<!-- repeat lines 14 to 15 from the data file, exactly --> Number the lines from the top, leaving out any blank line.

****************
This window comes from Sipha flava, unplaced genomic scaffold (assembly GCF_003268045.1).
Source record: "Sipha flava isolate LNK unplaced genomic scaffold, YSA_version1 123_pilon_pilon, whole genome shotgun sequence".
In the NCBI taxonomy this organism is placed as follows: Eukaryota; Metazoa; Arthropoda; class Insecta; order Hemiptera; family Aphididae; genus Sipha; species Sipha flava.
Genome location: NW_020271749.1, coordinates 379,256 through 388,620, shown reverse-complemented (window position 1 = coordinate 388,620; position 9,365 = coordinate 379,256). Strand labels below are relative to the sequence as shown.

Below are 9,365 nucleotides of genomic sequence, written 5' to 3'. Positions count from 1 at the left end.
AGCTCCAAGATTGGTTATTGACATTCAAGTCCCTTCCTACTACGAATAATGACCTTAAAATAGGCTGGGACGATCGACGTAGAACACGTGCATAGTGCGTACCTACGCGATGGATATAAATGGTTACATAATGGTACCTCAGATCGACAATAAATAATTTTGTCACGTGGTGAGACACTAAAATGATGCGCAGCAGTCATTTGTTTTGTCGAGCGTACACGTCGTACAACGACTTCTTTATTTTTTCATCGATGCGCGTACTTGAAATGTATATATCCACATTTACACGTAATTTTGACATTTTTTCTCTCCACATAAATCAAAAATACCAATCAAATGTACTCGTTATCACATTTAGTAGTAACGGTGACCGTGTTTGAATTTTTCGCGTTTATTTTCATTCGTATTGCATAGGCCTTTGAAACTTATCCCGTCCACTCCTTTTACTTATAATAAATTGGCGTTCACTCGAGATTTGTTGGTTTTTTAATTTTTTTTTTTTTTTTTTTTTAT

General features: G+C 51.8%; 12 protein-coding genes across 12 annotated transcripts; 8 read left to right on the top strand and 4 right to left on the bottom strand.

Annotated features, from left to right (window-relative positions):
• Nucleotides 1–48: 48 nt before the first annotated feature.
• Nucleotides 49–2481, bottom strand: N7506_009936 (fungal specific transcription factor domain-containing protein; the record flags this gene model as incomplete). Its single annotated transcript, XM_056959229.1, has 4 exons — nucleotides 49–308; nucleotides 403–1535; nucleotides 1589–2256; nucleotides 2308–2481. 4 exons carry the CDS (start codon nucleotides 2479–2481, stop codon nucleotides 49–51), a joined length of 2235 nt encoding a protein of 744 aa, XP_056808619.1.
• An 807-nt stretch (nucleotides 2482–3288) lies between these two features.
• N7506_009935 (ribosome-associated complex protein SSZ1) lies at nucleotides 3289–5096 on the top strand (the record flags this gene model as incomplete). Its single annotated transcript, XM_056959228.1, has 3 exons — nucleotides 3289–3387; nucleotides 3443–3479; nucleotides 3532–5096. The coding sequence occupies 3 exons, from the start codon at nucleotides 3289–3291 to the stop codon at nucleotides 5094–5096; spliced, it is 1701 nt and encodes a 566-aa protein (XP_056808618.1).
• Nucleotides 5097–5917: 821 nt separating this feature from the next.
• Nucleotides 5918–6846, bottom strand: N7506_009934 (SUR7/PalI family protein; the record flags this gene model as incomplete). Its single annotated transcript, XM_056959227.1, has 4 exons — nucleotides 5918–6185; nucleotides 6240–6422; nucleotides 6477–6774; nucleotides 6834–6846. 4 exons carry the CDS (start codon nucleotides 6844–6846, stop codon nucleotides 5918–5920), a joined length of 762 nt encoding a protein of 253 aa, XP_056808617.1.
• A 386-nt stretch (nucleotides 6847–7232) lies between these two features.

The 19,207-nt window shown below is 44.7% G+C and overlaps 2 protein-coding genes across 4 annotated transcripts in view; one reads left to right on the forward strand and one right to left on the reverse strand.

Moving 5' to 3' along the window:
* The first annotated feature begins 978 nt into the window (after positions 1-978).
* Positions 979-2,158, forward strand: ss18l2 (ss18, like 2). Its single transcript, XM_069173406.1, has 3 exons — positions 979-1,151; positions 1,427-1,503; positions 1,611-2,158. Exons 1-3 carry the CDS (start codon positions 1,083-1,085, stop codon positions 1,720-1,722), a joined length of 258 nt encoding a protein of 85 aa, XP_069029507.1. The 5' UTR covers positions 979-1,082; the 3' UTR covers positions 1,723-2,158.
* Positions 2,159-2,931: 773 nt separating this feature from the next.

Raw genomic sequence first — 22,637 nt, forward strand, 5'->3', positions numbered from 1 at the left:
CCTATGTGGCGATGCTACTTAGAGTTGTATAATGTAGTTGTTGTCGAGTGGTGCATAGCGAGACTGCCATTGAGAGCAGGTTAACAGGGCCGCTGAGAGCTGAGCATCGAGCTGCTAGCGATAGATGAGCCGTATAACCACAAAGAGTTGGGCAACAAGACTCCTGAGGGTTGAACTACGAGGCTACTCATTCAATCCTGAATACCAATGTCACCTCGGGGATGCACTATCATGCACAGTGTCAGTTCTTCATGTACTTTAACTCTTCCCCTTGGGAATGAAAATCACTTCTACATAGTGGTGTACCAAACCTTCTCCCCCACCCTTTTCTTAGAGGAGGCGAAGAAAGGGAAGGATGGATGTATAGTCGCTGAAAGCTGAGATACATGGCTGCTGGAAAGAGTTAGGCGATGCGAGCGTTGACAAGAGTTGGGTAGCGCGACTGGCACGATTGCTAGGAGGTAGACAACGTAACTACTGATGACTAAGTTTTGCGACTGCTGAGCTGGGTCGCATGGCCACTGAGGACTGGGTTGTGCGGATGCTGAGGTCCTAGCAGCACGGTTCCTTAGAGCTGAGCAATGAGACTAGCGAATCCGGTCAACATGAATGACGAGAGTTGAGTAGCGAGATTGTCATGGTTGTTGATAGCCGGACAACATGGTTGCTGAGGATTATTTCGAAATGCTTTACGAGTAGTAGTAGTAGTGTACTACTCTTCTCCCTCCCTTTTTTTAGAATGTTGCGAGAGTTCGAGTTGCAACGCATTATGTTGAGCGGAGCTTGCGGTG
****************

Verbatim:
• Nucleotides 5918–6846, bottom strand: N7506_009934 (SUR7/PalI family protein; the record flags this gene model as incomplete). Its single annotated transcript, XM_056959227.1, has 4 exons — nucleotides 5918–6185; nucleotides 6240–6422; nucleotides 6477–6774; nucleotides 6834–6846. 4 exons carry the CDS (start codon nucleotides 6844–6846, stop codon nucleotides 5918–5920), a joined length of 762 nt encoding a protein of 253 aa, XP_056808617.1.
• A 386-nt stretch (nucleotides 6847–7232) lies between these two features.